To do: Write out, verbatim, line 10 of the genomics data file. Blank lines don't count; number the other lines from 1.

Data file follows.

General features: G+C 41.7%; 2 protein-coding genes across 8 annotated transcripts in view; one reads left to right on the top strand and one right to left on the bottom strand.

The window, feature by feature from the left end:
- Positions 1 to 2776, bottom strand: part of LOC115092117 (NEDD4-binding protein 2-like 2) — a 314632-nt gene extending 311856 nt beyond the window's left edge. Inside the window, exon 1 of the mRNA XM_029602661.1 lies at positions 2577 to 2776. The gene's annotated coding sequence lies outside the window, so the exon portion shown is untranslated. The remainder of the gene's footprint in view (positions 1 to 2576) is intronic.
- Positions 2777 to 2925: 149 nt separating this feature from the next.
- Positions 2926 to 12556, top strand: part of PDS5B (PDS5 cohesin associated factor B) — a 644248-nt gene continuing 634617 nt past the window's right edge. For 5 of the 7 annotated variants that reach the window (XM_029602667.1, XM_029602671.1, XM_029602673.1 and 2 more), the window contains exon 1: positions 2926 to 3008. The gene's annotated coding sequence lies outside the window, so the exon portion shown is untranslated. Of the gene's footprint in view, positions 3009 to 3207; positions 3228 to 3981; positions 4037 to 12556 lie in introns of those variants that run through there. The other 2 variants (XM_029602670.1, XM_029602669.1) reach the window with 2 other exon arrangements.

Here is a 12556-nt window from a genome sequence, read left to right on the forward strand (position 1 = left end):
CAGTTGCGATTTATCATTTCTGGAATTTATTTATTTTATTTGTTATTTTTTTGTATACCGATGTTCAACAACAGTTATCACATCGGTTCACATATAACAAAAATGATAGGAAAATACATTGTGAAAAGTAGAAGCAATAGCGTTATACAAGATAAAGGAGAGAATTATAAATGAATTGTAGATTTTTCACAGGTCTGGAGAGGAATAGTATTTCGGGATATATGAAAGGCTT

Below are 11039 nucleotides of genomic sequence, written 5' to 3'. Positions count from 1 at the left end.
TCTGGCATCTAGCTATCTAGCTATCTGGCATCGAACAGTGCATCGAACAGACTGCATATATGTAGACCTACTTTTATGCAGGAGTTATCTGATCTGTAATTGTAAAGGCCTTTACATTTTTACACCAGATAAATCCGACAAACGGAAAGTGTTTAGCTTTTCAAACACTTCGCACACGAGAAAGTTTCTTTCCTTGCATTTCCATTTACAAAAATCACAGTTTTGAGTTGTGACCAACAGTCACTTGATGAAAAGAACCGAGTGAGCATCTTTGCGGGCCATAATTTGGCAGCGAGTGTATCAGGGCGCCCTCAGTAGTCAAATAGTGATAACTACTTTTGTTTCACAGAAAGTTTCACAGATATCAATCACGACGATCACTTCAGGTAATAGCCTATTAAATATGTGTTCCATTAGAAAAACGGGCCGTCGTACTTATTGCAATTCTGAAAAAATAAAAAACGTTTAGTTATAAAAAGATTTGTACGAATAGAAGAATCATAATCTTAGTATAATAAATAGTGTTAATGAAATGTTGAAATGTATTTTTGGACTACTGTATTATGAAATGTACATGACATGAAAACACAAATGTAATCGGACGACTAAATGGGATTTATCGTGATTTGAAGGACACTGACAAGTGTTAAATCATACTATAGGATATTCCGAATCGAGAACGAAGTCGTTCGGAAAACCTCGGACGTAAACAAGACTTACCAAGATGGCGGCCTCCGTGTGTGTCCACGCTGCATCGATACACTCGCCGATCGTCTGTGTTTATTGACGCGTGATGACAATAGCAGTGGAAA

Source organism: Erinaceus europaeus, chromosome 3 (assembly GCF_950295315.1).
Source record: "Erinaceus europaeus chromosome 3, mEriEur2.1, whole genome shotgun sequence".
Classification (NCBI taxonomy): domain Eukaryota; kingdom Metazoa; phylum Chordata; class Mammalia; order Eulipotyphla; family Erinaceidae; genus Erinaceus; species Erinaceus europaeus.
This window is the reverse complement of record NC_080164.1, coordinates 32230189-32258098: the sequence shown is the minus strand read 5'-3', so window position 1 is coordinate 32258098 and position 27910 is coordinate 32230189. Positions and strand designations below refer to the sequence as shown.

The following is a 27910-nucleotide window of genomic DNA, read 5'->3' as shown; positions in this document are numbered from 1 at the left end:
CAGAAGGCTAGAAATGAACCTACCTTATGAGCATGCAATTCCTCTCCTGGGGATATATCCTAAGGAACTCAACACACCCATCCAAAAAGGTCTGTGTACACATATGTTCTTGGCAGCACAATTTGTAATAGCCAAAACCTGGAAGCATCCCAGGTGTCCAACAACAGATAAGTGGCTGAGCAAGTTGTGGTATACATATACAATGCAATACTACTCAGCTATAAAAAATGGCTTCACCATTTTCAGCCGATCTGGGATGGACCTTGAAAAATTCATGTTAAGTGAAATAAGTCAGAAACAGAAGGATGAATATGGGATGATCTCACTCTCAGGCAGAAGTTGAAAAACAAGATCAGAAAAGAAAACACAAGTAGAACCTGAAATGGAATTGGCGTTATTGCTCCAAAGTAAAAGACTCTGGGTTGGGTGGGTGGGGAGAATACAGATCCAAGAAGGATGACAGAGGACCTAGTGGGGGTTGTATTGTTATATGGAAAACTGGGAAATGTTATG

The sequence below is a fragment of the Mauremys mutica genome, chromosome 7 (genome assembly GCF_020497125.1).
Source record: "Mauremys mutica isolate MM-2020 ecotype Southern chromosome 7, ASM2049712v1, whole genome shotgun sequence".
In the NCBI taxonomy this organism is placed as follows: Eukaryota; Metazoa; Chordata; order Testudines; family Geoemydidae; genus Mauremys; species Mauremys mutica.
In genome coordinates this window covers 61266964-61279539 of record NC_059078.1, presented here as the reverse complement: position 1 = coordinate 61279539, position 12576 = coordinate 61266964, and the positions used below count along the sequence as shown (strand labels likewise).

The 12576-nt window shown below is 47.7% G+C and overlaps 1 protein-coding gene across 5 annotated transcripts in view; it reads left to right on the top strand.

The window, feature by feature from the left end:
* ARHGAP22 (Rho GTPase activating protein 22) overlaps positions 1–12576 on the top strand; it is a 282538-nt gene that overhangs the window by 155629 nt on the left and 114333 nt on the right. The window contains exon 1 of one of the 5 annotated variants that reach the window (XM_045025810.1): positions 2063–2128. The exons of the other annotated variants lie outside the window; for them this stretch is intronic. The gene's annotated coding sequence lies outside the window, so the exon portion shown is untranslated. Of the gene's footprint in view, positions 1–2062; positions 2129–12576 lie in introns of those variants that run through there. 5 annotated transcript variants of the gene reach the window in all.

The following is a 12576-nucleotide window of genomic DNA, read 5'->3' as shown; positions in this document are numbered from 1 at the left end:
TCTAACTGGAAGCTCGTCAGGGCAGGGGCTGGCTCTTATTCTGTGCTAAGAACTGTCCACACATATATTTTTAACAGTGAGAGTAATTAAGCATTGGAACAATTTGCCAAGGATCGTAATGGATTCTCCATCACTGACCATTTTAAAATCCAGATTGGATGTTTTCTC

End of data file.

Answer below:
Source organism: Erinaceus europaeus, chromosome 3 (assembly GCF_950295315.1).